Solution to redox titration challenge

Analytical and Bioanalytical Chemistry, Jun 2017

Tadeusz Michałowski, Anna Maria Michałowska-Kaczmarczyk, Juris Meija

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Solution to redox titration challenge

Anal Bioanal Chem Solution to redox titration challenge Tadeusz Michałowski 0 1 2 Anna Maria Michałowska-Kaczmarczyk 0 1 2 Juris Meija 0 1 2 0 Measurement Science and Standards, National Research Council Canada , Ottawa, ON , Canada 1 Department of Oncology, The University Hospital in Kraków , Kraków , Poland 2 Faculty of Engineering and Chemical Technology, Technical University of Kraków , Kraków , Poland Inspection of Fig. 3 allows us to evaluate the course of many processes during the titration. At the beginning of titration (Φ = 0) we see that the concentrations of IO- and HIO are vanishingly small (HIO is formed by hydrolysis IO- + H2O = HIO + OH- and [HIO] > [IO-] because HIO is a very weak acid). This suggests that both IO- and HIO have disproportionated. As a result, the iodine species with oxidation numbers below and above +1 are formed simultaneously. We see from Fig. 3 that initially I- and IO3- are the two predominant species. They are formed from the following half-reactions: - The problem at hand is to simulate the process of titrating V0 mL of a NaIO solution (C0 = 0.01 mol/L) with V mL of an HCl solution (C = 0.10 mol/L) [1]. The mathematical setup of the problem is given in Fig. 1 and the resulting graphs for the titration plots are shown in Figs. 2 and 3. From Fig. 2 we can establish that the equivalence point, corresponding to the inflection point of the titration curves E = E(Φ) and pH = pH(Φ), occurs at Φ = 0.801. Knowing the four parameters—pH, pI, pCl, and E—at each titration point allows us to calculate the concentration of any other species. For example, we can determine that solid iodine emerges in the equilibrium solid phase at Φ > 0.465. This article is the solution to the Analytical Challenge to be found at IO−−4e– þ 2H2O ¼ IO3– þ 4Hþ HIO–4e– þ 2H2O ¼ IO3– þ 5Hþ From here we obtain the schemes of predominating reactions of the disproportionating species, HIO and IO–, at the start and in close vicinity of Φ = 0: 3IO– ¼ IO3– þ 2I– ðfrom 1 and 1aÞ 3HIO ¼ IO3– þ 2I– þ 3Hþ ðfrom 2 and 2aÞ With the increase of Φ, the share of I2 grows and, at Φ = 0.465, the excess of I2 forms the precipitate. Fig. 1 The R code for simulating the titration of NaIO with HCl Fig. 2 Changes of pH and E during the titration of NaIO with HCl Fig. 3 Changes of chlorine and iodine species concentration during the titration of NaIO with HCl 2IO– þ 2e– þ 4Hþ ¼ I2ðsÞ þ 2H2O From Eqs. (1), (3a), and (3b) we have: 5IO– þ 4Hþ ¼ IO3– þ 2ðI2; I2ðsÞÞ þ 2H2O This equation explains the inflection point of the titration curve at Φ ≈ 4/5, although several other reactions clearly take place. In this system, chloride ions (introduced by HCl) could also be considered a priori as a reducing agent. Such a possibility was assumed a priori when the balances involving all (known) products of chloride oxidation and complexation (I2Cl–, ICl, and ICl2–) were included. This way, full “democracy” was assumed with no simplifications. However, from the calc u l a t i o n s w e s e e t h a t H C l a c t s p r i m a r i l y a s a disproportionating, and not reducing agent. 1. Meija J , Michałowska-Kaczmarczyk AM , Michałowski T . Anal Bioanal Chem . 2017 ; 409 : 11 - 13 .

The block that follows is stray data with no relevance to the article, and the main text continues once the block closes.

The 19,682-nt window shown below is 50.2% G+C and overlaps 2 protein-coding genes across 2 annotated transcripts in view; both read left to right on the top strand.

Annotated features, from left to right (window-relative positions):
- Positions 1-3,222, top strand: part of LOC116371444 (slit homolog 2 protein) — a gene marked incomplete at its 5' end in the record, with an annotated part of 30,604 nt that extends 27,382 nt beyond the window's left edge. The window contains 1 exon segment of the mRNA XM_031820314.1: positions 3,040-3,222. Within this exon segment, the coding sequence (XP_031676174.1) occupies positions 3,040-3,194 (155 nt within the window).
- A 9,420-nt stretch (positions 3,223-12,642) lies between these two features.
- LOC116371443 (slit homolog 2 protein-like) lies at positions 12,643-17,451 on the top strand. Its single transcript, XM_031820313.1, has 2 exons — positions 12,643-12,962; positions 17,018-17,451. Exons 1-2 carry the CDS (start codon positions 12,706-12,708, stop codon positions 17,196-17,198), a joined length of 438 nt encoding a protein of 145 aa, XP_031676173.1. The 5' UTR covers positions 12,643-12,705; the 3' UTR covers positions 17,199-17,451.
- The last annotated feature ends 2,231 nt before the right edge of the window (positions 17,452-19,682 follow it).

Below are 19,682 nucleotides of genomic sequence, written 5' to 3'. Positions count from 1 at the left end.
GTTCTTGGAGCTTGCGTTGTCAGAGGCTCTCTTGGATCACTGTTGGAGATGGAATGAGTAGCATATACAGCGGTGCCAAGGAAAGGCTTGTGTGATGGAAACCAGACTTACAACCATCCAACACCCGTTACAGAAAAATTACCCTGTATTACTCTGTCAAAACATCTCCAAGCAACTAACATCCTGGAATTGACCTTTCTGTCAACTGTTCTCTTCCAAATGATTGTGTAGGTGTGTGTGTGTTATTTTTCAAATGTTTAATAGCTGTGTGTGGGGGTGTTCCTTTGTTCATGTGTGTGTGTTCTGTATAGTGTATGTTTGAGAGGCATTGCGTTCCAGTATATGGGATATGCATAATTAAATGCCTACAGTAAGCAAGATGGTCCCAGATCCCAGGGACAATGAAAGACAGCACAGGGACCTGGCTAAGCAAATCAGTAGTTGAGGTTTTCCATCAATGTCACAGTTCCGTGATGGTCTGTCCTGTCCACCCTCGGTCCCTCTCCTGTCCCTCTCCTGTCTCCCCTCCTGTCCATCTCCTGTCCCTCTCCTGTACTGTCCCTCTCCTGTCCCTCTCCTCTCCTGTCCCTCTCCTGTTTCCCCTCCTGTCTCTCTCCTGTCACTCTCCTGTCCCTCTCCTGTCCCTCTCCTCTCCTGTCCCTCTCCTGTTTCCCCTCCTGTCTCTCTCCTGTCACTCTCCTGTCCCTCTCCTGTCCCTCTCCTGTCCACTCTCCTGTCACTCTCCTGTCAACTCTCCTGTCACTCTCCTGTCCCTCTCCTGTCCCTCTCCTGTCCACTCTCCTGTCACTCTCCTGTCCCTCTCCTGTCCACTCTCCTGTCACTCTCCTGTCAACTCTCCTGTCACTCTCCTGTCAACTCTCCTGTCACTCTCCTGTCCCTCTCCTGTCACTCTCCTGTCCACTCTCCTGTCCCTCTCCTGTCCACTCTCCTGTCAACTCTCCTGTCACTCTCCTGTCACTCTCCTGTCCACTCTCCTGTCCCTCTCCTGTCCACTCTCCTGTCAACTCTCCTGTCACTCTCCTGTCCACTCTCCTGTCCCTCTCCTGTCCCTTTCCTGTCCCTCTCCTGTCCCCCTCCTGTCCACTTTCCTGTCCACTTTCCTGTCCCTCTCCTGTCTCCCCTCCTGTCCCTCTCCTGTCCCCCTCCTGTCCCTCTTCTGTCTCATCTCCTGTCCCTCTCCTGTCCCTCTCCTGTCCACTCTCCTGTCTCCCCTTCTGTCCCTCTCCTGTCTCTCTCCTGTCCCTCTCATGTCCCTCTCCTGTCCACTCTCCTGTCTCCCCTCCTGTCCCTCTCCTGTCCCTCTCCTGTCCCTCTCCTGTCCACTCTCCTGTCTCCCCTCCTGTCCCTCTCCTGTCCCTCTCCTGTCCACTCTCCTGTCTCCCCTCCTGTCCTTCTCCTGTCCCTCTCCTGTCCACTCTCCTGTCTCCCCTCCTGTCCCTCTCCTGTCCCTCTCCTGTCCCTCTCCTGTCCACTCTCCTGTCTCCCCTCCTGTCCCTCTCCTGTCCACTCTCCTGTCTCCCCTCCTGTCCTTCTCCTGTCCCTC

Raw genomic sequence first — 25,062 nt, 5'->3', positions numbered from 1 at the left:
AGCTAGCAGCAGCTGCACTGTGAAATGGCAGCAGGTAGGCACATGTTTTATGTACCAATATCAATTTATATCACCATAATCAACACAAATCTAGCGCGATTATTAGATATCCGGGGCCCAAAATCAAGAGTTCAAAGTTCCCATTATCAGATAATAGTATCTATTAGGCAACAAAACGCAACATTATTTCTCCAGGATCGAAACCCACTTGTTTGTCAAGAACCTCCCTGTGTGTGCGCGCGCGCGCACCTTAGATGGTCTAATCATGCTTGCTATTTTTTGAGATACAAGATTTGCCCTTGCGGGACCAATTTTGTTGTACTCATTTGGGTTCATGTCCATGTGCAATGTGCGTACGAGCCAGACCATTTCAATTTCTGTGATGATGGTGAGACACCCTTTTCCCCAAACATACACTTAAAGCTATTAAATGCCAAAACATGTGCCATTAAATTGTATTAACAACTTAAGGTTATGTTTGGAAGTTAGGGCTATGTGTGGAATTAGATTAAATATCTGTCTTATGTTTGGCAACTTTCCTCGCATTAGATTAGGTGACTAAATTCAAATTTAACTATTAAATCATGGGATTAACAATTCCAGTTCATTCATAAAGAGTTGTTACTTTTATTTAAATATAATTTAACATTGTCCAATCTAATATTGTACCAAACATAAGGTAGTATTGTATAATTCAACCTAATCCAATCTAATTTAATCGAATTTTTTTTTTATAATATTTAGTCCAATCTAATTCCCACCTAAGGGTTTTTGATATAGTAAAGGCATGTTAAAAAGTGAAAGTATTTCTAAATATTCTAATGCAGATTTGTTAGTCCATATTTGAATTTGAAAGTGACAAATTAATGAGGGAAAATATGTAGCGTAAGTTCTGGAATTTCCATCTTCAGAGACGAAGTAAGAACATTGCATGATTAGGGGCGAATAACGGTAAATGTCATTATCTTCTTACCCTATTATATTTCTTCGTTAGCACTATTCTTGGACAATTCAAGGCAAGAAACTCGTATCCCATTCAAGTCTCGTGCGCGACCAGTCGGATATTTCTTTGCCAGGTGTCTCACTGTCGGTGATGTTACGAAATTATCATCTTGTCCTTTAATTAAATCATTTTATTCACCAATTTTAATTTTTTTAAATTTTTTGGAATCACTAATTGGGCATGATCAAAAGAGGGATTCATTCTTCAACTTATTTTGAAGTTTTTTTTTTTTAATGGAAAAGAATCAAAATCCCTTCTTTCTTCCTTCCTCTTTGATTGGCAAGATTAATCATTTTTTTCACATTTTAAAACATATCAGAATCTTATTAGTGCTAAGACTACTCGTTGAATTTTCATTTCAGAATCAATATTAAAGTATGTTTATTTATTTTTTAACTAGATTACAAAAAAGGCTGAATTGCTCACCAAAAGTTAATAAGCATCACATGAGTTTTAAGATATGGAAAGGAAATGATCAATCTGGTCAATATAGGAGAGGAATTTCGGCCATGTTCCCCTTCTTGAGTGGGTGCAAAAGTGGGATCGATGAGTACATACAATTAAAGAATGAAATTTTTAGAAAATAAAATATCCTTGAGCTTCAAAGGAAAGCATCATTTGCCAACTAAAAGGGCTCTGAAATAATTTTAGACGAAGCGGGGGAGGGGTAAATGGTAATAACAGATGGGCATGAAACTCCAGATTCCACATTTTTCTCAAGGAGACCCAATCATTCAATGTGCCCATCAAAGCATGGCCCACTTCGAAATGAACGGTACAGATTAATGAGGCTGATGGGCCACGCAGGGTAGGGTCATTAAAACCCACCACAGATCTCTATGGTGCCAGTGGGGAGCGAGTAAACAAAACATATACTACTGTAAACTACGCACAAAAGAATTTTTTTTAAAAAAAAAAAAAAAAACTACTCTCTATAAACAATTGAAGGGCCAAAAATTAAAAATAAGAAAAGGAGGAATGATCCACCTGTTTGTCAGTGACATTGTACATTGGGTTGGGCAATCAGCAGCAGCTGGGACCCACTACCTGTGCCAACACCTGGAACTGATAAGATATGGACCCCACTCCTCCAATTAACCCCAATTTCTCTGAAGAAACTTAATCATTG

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Tadeusz Michałowski, Anna Maria Michałowska-Kaczmarczyk, Juris Meija. Solution to redox titration challenge, Analytical and Bioanalytical Chemistry, 2017, 4113-4115, DOI: 10.1007/s00216-017-0308-8